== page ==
Europe’s Bizarre Bonus-Capping Plan

A picture taken on December 15, 2011 in the northern city of Lille, shows a coin of one Euro and banknotes of 10, 20 and 50 Euros. AFP PHOTO PHILIPPE HUGUEN (Photo credit should read PHILIPPE HUGUEN/AFP/Getty Images)
No bonus for you, monsieur. Photo: PHILIPPE HUGUEN/2011 AFP

The FT reports that the European Union, which seems to like its bankers even less than we like ours, is preparing a plan to cap bonuses for bank employees.

I’m on record as saying that I think bank bonuses are not evil in and of themselves since they allow firms to minimize their fixed cost structure and since capping them — while cathartic in theory — often just leads to banks raising their employees’ salaries accordingly and can result in them laying more people off when times get tough.

Unlike the bonus caps that were proposed in the U.S. during the 2008 bailouts, the EU’s plan is not a fixed cap that limits bonuses to, say, 300,000 euros. It’s a ratio cap, which is just as easy for banks to get around.

Here are some specifics:

The European parliament and negotiators for member states drafted a deal in Strasbourg on Thursday that would impose a 1:1 bonus to salary ratio, which can be increased to 2:1 with the backing of a supermajority of shareholders.

To see why this doesn’t work well in practice, imagine you are a highly paid employee of Credit Suisse or UBS or another EU-based bank. You make $400,000 a year, $100,000 of which comes in the form of your salary and $300,000 of which typically comes as your year-end bonus. And even though a supermajority of your bank’s shareholders have voted to increase the EU’s new bonus cap to 2x base salary, that still leaves you in a bind because your bonus is 3x your salary.

So you stride into your boss’s office and have the following conversation (except probably in French):

Hey, uh, boss? What are we going to do about this new law?”

“What do you mean?”

“Well, my bonus was 3x my base pay last year. And, um, I would like to do that again?”

“Oh, duh. We’ve already adjusted all our numbers. You’ll make $133,333.34 as a base salary, and $266,666.66 as a bonus. Problem solved.”

“Gee, thanks boss!”

As I explained earlier this week, I support capping bonuses at firms that are being bailed out by governments, as it’s a symbolic move that shows taxpayers that their money is not being used to reward failure. It’s clear to me that a firm like RBS, which is still majority-owned by the British government, should have some kind of hard cap on pay, though I’d rather see a progressive cap that limited high-level executives more than mid-level or junior employees.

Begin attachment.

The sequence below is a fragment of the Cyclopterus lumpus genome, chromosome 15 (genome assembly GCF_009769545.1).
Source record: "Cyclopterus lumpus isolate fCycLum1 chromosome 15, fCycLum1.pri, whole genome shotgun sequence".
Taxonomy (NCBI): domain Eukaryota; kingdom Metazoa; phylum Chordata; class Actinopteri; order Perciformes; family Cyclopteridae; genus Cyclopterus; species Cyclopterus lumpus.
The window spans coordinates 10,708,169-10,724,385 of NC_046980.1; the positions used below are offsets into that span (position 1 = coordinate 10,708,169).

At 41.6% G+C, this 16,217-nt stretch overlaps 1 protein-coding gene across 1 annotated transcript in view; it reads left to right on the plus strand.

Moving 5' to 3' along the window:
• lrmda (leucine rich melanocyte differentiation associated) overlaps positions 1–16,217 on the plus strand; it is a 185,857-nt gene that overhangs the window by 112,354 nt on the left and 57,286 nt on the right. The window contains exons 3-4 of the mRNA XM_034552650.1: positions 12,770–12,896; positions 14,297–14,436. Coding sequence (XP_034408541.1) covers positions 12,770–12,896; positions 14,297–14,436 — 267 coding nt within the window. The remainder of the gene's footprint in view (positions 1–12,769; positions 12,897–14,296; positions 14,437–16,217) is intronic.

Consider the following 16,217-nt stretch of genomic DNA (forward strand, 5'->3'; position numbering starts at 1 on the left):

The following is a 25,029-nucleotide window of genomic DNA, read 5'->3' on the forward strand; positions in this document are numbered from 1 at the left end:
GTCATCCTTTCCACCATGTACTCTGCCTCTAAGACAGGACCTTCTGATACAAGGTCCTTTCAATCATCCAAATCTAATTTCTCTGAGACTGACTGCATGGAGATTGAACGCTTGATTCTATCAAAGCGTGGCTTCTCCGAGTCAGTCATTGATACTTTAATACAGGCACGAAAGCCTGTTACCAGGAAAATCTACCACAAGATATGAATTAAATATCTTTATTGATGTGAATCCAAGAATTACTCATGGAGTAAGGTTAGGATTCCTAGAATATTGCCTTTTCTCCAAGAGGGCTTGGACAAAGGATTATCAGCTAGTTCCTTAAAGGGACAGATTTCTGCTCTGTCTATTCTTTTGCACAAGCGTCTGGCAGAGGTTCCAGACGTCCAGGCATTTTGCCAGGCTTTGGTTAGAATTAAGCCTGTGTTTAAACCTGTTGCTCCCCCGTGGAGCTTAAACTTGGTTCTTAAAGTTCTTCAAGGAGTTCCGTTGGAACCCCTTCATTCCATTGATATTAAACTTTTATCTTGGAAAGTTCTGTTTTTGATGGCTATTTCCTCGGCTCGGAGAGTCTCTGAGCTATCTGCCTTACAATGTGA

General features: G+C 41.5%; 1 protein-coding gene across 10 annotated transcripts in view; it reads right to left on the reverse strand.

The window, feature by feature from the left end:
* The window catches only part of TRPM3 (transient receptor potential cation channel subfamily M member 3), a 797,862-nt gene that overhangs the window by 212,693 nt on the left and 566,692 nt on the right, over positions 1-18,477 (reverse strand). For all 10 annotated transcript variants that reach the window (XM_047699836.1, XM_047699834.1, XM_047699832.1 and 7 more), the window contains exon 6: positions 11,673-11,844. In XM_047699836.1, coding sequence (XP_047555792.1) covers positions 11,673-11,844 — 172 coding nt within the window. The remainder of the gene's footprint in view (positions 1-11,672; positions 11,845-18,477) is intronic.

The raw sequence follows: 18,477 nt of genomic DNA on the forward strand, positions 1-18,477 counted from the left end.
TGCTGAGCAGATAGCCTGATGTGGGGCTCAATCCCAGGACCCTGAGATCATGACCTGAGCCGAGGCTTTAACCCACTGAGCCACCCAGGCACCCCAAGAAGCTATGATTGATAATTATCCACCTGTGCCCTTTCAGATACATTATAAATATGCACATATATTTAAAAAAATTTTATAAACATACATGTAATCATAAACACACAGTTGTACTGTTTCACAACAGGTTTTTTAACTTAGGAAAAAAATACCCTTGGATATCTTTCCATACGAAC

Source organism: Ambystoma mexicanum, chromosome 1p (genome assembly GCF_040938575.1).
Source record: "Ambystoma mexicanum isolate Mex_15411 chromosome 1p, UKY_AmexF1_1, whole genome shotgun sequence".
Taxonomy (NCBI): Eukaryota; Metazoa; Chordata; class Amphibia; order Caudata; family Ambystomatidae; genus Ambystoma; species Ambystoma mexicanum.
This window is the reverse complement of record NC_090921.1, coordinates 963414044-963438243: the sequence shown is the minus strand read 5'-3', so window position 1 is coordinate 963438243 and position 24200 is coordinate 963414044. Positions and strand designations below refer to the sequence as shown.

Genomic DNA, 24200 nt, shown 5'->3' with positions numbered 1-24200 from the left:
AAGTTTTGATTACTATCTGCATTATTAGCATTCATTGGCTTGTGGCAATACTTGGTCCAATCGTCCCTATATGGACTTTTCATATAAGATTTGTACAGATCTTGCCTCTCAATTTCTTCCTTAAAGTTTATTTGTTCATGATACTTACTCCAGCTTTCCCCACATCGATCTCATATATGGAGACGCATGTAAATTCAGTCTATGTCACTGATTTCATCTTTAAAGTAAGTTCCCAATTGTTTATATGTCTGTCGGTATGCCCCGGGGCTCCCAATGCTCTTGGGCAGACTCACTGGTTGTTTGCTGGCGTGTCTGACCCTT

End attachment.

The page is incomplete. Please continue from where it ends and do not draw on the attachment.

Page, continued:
But the EU’s bonus-cap plan would apply to every bank, no matter how stable its finances are, which suggests that European leaders don’t care what the actual effects of a bonus cap are (or if, as the FT suggests, banks raising their fixed costs by adjusting salaries upward could “backfire and increase financial risk by detaching performance from pay”). From looking at the statements of the various ministers involved, it’s clear that they see cutting bonuses as a symbolic gesture meant to appease their constituents’ anti-bank rage rather than as an actual step to lower overall compensation in the financial sector.

This quote sort of says it all:

One senior eurozone diplomat involved in the talks said many countries had taken the decision to broadly accept whatever compromise was reached in the negotiations with the parliament. “We don’t care about the number, there is no way we are standing up for excess pay,” he said.

As with the U.S., I’m sure that European bankers are, by and large, overpaid. But conflating “excess pay” with “too-high bonuses,” while admitting that you care more about the political optics of the bonus caps you’re proposing than the actual results, is, as they might say in Strasbourg, un peu stupide.